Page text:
My Silent Migraines

As an adolescent, my migraines were anything but silent. They were loud, pounding on the inside of my head, forcing me to my bed, and hurting for days afterward. I’d jumble words, tingle all over, and sometimes puke. Sometimes I’d feel like maybe this was the one that would kill me. Somehow, miraculously, these extremely debilitating, full-day episodes got better in adulthood. I thought I was free. Not so. Enter silent migraines.

My migraine as a kid

The silent migraines I started getting as an adult really snuck up on me. As a kid, I lived in fear of the aura. If I thought I might be getting one, I’d look into a sunny patch of sky or a blank part of the wall and will the aura away, tell myself it was imagined, that I could overcome it from sheer will. If I could not get the swirling darkness to stop, though, I felt a horrible sense of doom, knowing my life would be ruined for the next two days. Aura always meant pain.

My auras now

Now, I get auras too frequently. However, they rarely result in what I would call a “full migraine,” which is a mercy. Usually, they come on after too much screen time, especially on the computer. Anything with a black background and white writing will cause one. So will too much fluorescent light, some patterns, and big temperature swings.

My silent attacks

Sometimes turning down the brightness on my screens helps. If I can’t get them to go away by taking a rest, closing my eyes, and putting away screens, they move into a classic silent migraine. My silent migraines come with nausea, light sensitivity, and sometimes hand, limb, or mouth tingling. Occasionally, they come with limb pain or tight muscles. But, rarely, even without medication, do they result in a headache.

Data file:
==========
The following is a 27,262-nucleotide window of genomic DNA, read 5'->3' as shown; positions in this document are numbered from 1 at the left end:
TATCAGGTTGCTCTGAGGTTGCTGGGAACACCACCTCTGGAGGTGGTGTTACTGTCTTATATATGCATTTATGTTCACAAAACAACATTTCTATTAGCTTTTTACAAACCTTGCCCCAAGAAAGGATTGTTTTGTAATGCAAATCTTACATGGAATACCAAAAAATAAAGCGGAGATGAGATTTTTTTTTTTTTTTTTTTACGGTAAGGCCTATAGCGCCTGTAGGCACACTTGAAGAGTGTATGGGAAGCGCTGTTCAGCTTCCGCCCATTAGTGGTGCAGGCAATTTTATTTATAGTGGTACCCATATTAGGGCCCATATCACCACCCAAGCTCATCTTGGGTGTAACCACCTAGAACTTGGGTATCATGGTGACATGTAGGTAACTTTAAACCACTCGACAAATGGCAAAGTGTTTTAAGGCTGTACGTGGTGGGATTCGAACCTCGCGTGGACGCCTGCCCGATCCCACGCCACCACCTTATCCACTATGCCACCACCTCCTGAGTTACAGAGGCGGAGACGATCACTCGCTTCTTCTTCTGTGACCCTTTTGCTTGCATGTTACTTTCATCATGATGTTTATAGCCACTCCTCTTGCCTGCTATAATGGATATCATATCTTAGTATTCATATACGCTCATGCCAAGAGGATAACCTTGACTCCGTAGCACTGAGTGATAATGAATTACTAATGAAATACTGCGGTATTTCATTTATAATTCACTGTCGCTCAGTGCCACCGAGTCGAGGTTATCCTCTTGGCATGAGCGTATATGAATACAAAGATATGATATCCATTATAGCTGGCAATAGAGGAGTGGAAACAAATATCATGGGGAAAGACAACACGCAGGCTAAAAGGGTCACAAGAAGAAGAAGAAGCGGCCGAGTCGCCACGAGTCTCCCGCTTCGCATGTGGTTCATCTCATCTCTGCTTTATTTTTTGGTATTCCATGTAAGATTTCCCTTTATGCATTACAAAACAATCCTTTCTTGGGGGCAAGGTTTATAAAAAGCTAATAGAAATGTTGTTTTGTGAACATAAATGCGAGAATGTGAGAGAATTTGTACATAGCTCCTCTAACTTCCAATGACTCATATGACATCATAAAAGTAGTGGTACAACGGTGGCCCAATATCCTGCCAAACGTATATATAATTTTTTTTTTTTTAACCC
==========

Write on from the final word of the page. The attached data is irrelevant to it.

Brain fog during prodrome

Often in retrospect, I notice an uptick in “spaciness” before one of these silent migraines, which I think is what people call “brain fog.” I find mistakes on work projects or have slight aphasia. My depression is worse around these migraines, both before and after. Fatigue surrounds them.

A delay in realization

At first, it would take me hours or even a full day to realize I was having a migraine. I’d suffer, unsure what was wrong with me, until finally, I’d try taking migraine meds only to find my symptoms alleviated or disappear within the hour. I felt kind of dumb for not realizing, but we can also blame the extreme fogginess that comes in my prodromal stage.

A break from my past attacks

I hate them, don’t get me wrong, but I’m thankful my brain has given me a break from the migraines of my past. I cannot stop anymore and take to my bed for the day. I’m a parent. A single parent, at that. I don’t have a backup at the ready if I go offline. Even though these silent migraines are anything but fun, I’m glad I have spotted the signs and have plans in place to stop them before they mess up my day.

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This article represents the opinions, thoughts, and experiences of the author; none of this content has been paid for by any advertiser. The team does not recommend or endorse any products or treatments discussed herein. Learn more about how we maintain editorial integrity here.

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